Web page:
Here are my notes from last night’s meeting:
Speech & Debate team – We honored Stow’s speech and debate team last night, after they placed 5th at states. Plus, six individuals qualified for the national tournament on June 11 in Utah. But the team needs $10K for travel expenses. Donations can be sent c/o the Speech and Debate Team to the High School. (I’m looking for their GoFundMe page, but haven’t found it. Can someone send me a link?)
SKiP Playground – Brian Lowdermilk proposed legislation to hire Leathers & Associates to perform an analysis on what needs to be done to bring SKiP Playground back to life. Ironically, the mayor had already asked this same consultant to perform this study. The consultant preliminarily believes an investment of $200K-$220K is required. How we fund the project is another story.
Police / Fire Memorial – Matt Riehl announced that the community would be raising money for a police and fire memorial near City Hall. City Council approved $1,000 to get it started, but the idea is to fund the rest through private donations.
Tax Incentives – Sometimes I provide long-winded explanations of certain topics before explaining a piece of news. This is one of those times…
The city commonly offers tax abatements for developers or businesses who will invest a large amount of money into real estate, when that investment results in new jobs (and consequently, additional tax revenue). So what is abated? It’s the taxes that would be owed on the new property value, not the pre-investment value. For example, say you want to build an $8MM industrial plant on a piece of land currently valued for property tax purposes at $2MM. If we abate your taxes, you will continue to pay taxes on the $2MM value, but taxes on the additional $8MM of value may be abated for a period of 5 to 15 years.
The question is: How do we determine the proper abatement time period? There is a formula. It depends on the amount of jobs that will be created, the amount of new taxes, and the amount of jobs that would be retained, among other things. There is also a category for “discretionary points.”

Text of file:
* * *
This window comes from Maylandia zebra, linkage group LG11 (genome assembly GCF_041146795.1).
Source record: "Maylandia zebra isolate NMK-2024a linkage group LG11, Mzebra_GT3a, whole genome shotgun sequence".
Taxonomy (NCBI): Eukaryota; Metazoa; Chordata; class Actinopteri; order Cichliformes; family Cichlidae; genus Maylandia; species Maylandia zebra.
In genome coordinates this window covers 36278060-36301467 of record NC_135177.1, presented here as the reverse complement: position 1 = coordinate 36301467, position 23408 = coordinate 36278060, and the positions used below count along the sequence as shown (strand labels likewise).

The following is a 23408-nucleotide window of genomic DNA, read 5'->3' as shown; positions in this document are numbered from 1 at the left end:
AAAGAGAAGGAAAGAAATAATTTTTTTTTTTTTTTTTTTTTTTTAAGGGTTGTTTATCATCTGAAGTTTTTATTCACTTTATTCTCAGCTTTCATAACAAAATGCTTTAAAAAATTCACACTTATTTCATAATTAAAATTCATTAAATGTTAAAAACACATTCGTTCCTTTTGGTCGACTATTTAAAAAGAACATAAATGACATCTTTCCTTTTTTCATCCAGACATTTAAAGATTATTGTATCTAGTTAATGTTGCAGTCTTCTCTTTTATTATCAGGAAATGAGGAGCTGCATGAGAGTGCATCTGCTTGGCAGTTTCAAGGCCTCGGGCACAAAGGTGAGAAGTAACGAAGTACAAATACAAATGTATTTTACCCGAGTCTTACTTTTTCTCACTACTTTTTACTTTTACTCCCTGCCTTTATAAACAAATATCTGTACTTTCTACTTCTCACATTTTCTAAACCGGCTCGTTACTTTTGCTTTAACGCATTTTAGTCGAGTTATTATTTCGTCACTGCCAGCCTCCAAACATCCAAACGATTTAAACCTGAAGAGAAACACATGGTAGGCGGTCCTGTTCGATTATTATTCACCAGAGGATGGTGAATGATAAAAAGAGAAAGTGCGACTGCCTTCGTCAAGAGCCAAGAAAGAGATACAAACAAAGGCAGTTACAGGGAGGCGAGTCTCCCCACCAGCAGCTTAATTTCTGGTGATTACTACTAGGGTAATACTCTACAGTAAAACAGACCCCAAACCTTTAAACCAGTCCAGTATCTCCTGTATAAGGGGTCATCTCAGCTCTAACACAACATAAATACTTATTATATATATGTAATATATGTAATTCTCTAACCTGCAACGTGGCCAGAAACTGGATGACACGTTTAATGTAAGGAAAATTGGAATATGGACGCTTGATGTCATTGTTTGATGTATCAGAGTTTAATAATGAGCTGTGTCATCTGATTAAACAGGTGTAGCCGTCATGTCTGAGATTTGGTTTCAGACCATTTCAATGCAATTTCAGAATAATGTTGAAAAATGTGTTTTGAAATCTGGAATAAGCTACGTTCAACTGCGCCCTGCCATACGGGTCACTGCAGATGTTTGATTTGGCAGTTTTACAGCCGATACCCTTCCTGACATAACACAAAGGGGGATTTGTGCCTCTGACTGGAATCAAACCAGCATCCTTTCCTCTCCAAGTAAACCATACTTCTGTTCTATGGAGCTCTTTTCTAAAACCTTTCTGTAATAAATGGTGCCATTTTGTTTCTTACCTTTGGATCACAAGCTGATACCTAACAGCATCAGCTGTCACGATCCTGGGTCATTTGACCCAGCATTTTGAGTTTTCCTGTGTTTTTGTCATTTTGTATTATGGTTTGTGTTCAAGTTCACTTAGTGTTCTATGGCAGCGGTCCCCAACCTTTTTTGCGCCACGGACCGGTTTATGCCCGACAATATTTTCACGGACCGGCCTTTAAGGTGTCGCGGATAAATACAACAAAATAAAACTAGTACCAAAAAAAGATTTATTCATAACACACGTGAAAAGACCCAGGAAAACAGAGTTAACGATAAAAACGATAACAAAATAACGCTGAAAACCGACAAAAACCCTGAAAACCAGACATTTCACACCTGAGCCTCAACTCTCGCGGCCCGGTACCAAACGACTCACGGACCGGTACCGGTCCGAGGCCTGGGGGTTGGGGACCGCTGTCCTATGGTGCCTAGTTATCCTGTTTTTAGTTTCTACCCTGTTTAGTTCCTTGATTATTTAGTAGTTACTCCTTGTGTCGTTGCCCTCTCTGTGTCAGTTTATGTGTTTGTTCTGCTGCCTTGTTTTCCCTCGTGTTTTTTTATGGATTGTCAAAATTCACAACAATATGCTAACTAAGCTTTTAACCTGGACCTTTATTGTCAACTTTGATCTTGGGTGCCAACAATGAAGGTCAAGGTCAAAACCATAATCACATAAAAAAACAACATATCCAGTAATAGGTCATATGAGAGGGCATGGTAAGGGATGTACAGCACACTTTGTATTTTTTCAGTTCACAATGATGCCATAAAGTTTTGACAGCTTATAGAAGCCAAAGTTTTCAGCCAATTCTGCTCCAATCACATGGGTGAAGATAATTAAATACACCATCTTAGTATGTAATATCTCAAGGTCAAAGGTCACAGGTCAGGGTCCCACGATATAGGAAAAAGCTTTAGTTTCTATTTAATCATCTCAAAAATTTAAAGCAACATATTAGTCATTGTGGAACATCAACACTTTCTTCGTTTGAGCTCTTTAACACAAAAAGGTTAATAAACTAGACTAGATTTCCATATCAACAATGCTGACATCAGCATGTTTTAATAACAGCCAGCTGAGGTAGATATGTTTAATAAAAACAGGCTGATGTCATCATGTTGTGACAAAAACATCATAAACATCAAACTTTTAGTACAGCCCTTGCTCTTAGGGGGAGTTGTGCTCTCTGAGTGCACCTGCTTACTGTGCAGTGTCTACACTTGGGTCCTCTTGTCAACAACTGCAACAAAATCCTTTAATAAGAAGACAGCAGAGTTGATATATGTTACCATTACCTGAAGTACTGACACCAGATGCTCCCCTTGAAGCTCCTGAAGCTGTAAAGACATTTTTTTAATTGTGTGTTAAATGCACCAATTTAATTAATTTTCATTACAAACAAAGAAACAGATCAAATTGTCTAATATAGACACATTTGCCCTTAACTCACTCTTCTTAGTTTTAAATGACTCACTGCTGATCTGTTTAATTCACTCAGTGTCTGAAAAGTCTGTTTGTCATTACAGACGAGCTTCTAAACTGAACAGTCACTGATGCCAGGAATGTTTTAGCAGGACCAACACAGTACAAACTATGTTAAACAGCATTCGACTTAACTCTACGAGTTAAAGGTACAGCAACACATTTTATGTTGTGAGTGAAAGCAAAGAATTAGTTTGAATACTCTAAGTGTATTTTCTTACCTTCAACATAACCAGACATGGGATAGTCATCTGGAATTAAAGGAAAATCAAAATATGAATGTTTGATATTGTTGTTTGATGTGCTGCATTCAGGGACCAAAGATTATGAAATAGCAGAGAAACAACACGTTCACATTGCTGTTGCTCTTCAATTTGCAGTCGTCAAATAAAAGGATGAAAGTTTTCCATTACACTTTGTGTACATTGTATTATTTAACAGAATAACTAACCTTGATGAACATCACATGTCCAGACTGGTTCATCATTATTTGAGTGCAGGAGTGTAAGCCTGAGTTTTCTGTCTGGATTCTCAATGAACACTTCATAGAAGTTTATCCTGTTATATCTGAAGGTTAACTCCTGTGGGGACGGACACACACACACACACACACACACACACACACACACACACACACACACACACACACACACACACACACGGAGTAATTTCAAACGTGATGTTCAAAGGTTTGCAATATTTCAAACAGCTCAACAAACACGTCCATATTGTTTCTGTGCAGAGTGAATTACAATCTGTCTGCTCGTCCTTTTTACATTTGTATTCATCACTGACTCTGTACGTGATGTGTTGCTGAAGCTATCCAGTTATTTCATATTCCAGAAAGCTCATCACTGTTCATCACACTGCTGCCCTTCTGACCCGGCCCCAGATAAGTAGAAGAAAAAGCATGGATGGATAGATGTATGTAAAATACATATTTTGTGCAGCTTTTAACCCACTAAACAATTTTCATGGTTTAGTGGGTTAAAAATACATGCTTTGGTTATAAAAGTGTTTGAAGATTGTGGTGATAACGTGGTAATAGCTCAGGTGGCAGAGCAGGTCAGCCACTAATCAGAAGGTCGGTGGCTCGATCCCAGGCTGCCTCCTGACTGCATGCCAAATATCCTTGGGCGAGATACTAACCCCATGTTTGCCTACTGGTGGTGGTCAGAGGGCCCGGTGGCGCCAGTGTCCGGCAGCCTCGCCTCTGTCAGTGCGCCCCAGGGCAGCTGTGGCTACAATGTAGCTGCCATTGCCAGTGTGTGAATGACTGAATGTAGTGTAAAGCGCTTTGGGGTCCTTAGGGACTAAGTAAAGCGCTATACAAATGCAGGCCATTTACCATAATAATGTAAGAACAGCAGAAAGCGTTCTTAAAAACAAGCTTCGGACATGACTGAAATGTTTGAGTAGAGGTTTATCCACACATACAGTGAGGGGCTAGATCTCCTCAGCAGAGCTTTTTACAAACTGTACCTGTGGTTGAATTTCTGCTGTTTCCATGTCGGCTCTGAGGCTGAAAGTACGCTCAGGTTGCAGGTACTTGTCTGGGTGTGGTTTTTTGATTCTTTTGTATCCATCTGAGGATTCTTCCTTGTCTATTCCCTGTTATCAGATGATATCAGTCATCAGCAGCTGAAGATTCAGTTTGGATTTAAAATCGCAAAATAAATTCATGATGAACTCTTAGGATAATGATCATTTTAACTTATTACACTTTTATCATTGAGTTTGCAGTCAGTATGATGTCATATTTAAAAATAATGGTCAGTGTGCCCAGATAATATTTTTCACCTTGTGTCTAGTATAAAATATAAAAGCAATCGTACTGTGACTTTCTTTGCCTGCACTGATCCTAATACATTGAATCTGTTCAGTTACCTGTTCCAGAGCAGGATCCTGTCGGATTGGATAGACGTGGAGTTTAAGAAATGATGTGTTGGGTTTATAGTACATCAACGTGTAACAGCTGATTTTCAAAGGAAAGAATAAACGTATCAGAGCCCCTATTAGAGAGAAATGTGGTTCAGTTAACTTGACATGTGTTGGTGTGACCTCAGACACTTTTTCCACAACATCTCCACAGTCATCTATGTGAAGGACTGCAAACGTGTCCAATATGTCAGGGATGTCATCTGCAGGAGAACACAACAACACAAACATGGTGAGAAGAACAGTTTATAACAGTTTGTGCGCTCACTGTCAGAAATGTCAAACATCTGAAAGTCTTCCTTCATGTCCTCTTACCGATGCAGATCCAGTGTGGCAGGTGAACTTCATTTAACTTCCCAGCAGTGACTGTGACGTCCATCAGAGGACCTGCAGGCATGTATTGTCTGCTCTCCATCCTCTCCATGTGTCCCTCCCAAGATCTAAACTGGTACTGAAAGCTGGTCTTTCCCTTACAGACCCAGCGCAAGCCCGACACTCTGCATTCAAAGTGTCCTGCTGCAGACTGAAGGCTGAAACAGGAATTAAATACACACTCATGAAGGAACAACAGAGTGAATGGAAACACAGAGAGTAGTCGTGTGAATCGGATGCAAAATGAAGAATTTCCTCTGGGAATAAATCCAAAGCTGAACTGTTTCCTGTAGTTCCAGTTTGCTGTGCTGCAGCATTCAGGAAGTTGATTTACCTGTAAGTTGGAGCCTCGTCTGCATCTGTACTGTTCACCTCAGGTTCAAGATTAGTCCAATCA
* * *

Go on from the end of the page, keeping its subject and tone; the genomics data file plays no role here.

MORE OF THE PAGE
As you may be aware, there is a new commercial building at the corner of Seasons Road and Route 8. The same developer desires to construct another building just like it. Under the formula, he would be entitled to 13 years of abatements. The administration gave him “discretionary points” in order that the proposal would merit a full 15 years of abatements.
Two weeks ago, I objected to this use of “discretionary points.” My basis? We need to be good stewards of your money. Where there is “discretion” involved in giving away tax dollars, I get concerned. What’s to stop someone from giving “discretionary points” to a friend? Nothing. (Although that isn’t what happened here.) Council agreed, and we revised the tax abatement to 13 years.
After that meeting, I sat down with the mayor, our economic development coordinator and others. We discussed the formula, and how it could be improved. To be specific, there are some disincentives baked into the formula that make no sense–and that, in fact, disincentivize new employers and disincentivize larger projects. Also, discretion is not appropriate in these calculations.
So, last night, I agreed to make a motion to extend the abatement period back to 15 years, and the administration agreed to work with me to correct the formula–in a way the eliminates the strange results and eliminates discretionary points. I look forward to that project.